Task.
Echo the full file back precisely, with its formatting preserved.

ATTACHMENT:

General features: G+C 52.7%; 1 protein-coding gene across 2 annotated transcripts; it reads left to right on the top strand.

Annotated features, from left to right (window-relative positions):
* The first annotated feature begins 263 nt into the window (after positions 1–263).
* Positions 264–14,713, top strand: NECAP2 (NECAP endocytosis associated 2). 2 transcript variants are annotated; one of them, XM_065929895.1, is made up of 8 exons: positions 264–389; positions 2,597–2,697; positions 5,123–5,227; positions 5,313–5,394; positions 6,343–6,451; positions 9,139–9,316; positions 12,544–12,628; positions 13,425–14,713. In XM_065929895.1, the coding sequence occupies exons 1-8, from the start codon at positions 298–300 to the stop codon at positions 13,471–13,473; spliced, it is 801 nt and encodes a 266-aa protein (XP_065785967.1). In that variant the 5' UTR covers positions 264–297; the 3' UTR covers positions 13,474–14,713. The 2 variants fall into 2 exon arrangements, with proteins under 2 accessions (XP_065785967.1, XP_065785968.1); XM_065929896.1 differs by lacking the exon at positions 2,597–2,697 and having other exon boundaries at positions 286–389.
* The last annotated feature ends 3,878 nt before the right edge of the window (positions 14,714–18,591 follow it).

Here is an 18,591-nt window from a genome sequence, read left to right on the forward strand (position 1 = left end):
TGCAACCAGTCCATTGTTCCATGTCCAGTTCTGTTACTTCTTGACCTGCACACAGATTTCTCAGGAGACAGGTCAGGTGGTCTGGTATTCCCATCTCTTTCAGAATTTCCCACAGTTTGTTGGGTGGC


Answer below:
General features: G+C 52.7%; 1 protein-coding gene across 2 annotated transcripts; it reads left to right on the top strand.

Annotated features, from left to right (window-relative positions):
* The first annotated feature begins 263 nt into the window (after positions 1–263).
* Positions 264–14,713, top strand: NECAP2 (NECAP endocytosis associated 2). 2 transcript variants are annotated; one of them, XM_065929895.1, is made up of 8 exons: positions 264–389; positions 2,597–2,697; positions 5,123–5,227; positions 5,313–5,394; positions 6,343–6,451; positions 9,139–9,316; positions 12,544–12,628; positions 13,425–14,713. In XM_065929895.1, the coding sequence occupies exons 1-8, from the start codon at positions 298–300 to the stop codon at positions 13,471–13,473; spliced, it is 801 nt and encodes a 266-aa protein (XP_065785967.1). In that variant the 5' UTR covers positions 264–297; the 3' UTR covers positions 13,474–14,713. The 2 variants fall into 2 exon arrangements, with proteins under 2 accessions (XP_065785967.1, XP_065785968.1); XM_065929896.1 differs by lacking the exon at positions 2,597–2,697 and having other exon boundaries at positions 286–389.
* The last annotated feature ends 3,878 nt before the right edge of the window (positions 14,714–18,591 follow it).

Here is an 18,591-nt window from a genome sequence, read left to right on the forward strand (position 1 = left end):
TGCAACCAGTCCATTGTTCCATGTCCAGTTCTGTTACTTCTTGACCTGCACACAGATTTCTCAGGAGACAGGTCAGGTGGTCTGGTATTCCCATCTCTTTCAGAATTTCCCACAGTTTGTTGGGTGGC